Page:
Presentation on theme: "Industrial Sectors. Overview of presentation Pharmaceutical- and other main health related industries Construction Industry Maritime Industry Metals Industry."— Presentation transcript:
Health related sectors as part of GDP As of 2009, Industry and construction constitute around 21% of the GDP – Of which construction constituted 12% in 2007 and has collapsed to 4% in 2010 – Manufacturing in general around 16% as of 2010 Pharmaceuticals constitute an avg. 0,5% of GDP from between 2005-2009 Manufacture of health related technology an avg. 0,3% of GDP Small but important high-tech sectors
Market shares in relation to size of enterprises - pharmaceuticals
Market shares in relation to size of enterprises – manufacture of medical instruments
Growth in health related industries Does not present itself in Value added Mainly represented in the size and number of enterprises working in health-related fields Visible in abroad activites A few strong global companies, with an Icelandic base or history A growing high-prospect genre, enriched by innovation and entrepreneurship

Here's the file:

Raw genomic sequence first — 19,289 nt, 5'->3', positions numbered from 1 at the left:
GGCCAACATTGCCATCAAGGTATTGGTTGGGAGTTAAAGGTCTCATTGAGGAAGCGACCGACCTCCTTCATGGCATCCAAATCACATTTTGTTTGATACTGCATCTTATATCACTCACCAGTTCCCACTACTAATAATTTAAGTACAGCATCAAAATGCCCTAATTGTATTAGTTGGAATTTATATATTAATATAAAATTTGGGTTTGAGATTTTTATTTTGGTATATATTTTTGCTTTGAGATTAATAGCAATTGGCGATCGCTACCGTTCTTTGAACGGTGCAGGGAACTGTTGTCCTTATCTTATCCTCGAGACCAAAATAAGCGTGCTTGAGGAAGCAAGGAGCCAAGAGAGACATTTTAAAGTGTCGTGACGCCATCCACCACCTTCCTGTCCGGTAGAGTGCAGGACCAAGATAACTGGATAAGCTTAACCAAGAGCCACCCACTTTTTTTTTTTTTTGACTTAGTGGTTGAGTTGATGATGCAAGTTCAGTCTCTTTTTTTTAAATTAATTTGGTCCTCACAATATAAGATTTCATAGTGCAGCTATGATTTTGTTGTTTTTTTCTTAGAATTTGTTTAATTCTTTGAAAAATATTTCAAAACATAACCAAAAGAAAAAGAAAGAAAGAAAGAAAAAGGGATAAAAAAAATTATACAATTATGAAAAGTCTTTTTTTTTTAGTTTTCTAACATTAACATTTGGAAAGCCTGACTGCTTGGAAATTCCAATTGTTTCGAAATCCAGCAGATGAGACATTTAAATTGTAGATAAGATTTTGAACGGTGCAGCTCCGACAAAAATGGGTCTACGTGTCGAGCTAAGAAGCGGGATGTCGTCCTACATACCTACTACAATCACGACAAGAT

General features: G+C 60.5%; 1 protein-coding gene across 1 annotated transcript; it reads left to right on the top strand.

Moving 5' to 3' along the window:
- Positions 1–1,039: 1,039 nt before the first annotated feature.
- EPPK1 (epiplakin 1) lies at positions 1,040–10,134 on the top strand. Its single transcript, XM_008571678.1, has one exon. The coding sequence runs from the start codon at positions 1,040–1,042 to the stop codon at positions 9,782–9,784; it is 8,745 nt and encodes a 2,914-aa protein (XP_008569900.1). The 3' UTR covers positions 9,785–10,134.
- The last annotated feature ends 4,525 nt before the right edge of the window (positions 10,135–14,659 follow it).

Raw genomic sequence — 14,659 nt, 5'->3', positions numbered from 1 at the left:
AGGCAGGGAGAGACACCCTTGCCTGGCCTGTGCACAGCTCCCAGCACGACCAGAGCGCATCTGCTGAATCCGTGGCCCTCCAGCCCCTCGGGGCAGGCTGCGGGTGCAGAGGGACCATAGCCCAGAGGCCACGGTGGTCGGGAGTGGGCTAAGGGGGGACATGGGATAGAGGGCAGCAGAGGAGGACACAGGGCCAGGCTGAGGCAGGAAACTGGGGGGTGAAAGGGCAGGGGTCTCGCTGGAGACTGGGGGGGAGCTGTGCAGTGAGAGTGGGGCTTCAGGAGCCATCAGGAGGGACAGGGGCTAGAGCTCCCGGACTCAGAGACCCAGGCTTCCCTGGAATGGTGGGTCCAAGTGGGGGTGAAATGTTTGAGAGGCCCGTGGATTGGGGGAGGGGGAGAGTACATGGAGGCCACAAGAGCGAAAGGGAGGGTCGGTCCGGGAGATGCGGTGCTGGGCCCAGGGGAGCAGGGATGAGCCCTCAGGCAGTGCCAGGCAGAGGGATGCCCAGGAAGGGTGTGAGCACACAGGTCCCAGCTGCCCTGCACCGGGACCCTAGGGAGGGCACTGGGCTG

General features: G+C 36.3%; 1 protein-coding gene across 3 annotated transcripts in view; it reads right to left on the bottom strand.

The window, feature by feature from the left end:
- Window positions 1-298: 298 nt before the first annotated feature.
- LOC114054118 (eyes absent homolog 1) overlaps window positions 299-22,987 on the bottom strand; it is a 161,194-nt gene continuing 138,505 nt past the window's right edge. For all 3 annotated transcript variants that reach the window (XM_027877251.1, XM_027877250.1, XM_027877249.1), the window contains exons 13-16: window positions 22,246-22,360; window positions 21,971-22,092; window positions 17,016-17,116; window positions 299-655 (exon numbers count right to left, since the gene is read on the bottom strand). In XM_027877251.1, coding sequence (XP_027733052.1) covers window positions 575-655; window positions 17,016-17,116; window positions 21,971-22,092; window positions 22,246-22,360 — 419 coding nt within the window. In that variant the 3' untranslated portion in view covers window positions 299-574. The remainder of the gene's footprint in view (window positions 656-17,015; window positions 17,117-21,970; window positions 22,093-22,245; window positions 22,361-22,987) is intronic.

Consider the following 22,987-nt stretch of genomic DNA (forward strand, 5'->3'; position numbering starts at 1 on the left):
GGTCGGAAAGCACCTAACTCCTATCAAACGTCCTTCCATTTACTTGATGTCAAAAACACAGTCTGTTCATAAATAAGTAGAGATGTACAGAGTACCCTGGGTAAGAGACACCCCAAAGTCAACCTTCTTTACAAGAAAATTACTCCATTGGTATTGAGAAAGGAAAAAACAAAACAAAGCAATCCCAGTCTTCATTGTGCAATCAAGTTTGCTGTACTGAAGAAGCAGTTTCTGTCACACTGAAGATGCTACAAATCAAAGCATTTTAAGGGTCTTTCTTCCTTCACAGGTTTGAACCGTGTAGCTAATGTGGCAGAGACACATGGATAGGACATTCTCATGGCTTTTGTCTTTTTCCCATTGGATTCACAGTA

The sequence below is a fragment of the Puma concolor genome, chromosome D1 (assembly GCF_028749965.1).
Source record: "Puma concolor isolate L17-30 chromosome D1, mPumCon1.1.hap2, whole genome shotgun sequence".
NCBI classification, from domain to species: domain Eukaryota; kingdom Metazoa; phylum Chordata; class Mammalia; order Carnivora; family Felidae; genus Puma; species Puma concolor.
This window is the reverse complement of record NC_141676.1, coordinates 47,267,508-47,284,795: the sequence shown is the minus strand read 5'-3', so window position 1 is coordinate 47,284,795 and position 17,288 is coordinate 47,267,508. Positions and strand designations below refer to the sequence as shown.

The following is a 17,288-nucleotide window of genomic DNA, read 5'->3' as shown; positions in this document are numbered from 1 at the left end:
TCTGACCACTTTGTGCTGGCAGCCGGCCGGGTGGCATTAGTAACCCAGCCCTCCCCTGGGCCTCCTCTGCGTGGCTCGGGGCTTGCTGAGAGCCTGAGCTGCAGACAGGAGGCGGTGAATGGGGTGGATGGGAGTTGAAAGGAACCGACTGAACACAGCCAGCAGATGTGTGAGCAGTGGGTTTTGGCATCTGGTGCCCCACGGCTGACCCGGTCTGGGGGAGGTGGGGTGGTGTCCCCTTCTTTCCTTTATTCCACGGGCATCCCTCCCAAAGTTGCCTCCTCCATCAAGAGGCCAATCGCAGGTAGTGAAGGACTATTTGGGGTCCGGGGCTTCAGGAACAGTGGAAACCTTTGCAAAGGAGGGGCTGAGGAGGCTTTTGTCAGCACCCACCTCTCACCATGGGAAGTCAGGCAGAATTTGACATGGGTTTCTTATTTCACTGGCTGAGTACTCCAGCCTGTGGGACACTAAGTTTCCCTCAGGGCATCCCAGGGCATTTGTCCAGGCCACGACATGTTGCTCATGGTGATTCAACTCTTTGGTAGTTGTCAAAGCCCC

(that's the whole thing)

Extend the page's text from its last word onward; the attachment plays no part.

Health related industries Pharmaceuticals – Actavis, IcePharma, Vistor Health-related technology – Össur, specializing in non-invasive orthopaedics and ORF líftækni, a bio- technological innovation enterprise – KÍM – Medical Park, health related innovation enterprises
Össur - Orthopaedics Founded in 1971 in Iceland – employee: 1 Produce high-technology solutions for prosthetics bracing and support Around 250 employees in Iceland and 1800 around the globe Operating in five continents
Actavis - Pharmaceuticals Generic pharmaceuticals Founded in Iceland since 1956, headquarters recently moved to Switzerland Operates in 5 continents, of which two production plants in Iceland More than 10.500 employees worldwide and 700 employees in Iceland Recently gone through expansion, enlarging their operations in Iceland